- Contact the doctor to see about adjusting or changing medications
- See a psychotherapist, such as a licensed counselor or psychologist
- Take self-care steps, such as being sure to eat healthy meals, get an appropriate amount of sleep and be physically active
People with depression are at an increased risk of suicide. If your loved one is severely depressed, prepare yourself for the possibility that at some point he or she may feel suicidal. Take all signs of suicidal behavior seriously and act immediately.
Take action if necessary:
- Talk to the person about your concern. Ask if he or she has been thinking about attempting suicide or has a plan for how to do it. Having an actual plan indicates a higher likelihood of attempting suicide.
- Seek help. Contact the person's doctor, mental health provider or other health care professional. Let other family members or close friends know what's going on.
- Call a suicide hotline number. In the United States, you can reach the toll-free, 24-hour hot line of the National Suicide Prevention Lifeline at 1-800-273-TALK (1-800-273-8255) to talk to a trained counselor. Use that same number and press "1" to reach the Veterans Crisis Line.
- Make sure the person is in a safe environment. If possible, eliminate things that could be used to attempt suicide. For example, remove or lock up firearms, other weapons and medications.
- Call 911 or your local emergency number immediately if the person is in danger of self-harm or suicide. Make sure someone stays with that person at all times.
Learn and stay alert for common warning signs of suicide or suicidal thoughts:
- Talking about suicide — for example, making statements such as "I'm going to kill myself," "I wish I were dead," or "I wish I hadn't been born"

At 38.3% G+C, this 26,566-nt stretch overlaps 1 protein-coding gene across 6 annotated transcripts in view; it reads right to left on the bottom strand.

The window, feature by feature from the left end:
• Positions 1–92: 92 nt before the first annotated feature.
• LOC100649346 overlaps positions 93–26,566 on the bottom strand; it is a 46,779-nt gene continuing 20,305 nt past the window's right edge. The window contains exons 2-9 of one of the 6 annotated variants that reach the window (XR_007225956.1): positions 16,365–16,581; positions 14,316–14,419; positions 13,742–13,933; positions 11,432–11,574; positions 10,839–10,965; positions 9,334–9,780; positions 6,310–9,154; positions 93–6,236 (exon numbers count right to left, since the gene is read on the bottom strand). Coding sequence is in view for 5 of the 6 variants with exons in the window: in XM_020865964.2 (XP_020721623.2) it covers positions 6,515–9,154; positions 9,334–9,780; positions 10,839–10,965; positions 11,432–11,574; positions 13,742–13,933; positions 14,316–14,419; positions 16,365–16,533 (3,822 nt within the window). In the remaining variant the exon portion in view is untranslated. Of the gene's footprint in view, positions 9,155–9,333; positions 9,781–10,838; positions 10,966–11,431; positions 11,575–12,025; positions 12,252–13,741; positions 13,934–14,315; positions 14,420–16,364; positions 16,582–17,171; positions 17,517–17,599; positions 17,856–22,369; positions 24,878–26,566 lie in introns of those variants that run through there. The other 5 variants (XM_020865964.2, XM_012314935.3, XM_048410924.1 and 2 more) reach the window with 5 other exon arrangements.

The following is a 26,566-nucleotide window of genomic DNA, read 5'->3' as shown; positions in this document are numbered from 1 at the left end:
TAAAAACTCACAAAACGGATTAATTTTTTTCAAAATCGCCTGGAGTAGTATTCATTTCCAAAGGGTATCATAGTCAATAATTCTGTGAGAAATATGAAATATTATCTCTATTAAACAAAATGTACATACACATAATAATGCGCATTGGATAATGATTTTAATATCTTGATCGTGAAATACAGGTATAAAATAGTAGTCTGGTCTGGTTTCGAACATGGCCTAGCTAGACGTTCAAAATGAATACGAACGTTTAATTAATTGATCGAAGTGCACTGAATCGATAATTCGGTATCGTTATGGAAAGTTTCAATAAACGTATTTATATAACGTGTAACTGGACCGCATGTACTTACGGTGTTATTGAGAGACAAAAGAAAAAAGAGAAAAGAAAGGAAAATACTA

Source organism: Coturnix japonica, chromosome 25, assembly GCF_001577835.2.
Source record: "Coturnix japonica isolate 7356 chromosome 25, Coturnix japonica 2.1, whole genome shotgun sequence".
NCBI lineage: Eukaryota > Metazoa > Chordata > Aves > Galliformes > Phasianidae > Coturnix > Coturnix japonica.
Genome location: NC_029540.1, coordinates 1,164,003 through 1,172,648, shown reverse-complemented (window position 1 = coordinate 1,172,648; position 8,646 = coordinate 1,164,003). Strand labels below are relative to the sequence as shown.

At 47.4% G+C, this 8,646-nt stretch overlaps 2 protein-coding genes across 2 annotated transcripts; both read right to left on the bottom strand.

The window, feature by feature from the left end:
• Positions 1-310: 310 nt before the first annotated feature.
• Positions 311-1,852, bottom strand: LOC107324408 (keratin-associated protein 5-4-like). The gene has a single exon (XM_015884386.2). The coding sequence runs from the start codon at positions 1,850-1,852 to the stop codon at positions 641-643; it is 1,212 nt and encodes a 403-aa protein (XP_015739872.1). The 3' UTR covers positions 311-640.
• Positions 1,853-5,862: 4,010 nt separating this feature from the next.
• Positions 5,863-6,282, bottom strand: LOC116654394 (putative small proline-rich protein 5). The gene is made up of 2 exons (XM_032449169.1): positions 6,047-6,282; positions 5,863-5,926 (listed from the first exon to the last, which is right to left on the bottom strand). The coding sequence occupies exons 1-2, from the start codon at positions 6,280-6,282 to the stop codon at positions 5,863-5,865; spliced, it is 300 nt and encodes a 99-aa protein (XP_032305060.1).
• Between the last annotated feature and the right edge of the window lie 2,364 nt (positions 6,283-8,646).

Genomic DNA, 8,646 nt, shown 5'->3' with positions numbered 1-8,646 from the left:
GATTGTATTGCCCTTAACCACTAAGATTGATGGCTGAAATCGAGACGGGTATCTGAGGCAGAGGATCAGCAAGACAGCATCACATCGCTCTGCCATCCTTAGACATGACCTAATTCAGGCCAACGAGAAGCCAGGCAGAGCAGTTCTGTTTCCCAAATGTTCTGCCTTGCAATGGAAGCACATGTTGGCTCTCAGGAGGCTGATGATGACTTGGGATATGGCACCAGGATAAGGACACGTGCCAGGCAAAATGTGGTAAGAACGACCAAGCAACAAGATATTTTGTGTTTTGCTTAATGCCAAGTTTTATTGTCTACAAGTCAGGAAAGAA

- Getting the means to attempt suicide, such as buying a gun or stockpiling pills
- Withdrawing from social contact and wanting to be left alone
- Having mood swings, such as being emotionally high one day and deeply discouraged the next
- Being preoccupied with death, dying or violence
- Feeling trapped or hopeless about a situation
- Increasing use of alcohol or drugs
- Changing normal routine, including eating or sleeping patterns
- Doing risky or self-destructive things, such as using drugs or driving recklessly
- Giving away belongings or getting affairs in order when there's no other logical explanation for why this is being done
- Saying goodbye to people as if they won't be seen again
- Developing personality changes or being severely anxious or agitated, particularly when experiencing some of the warning signs listed above
Remember that your loved one's depression isn't anyone's fault. You can't fix the person's depression — but your support and understanding can help.
What you can do for your loved one:
- Encourage sticking with treatment. If your relative or friend is in treatment for depression, help him or her remember to take prescribed medications and to keep appointments.
- Be willing to listen. Let your loved one know that you want to understand how he or she feels. When the person wants to talk, listen carefully, but avoid giving advice or opinions or making judgments. Just listening and being understanding can be a powerful healing tool.
- Give positive reinforcement. People with depression may judge themselves harshly and find fault with everything they do. Remind your loved one about his or her positive qualities and how much the person means to you and others.
- Offer assistance. Your relative or friend may not be able to take care of certain tasks well. Give suggestions about specific tasks you'd be willing to do, or ask if there is a particular task that you could take on.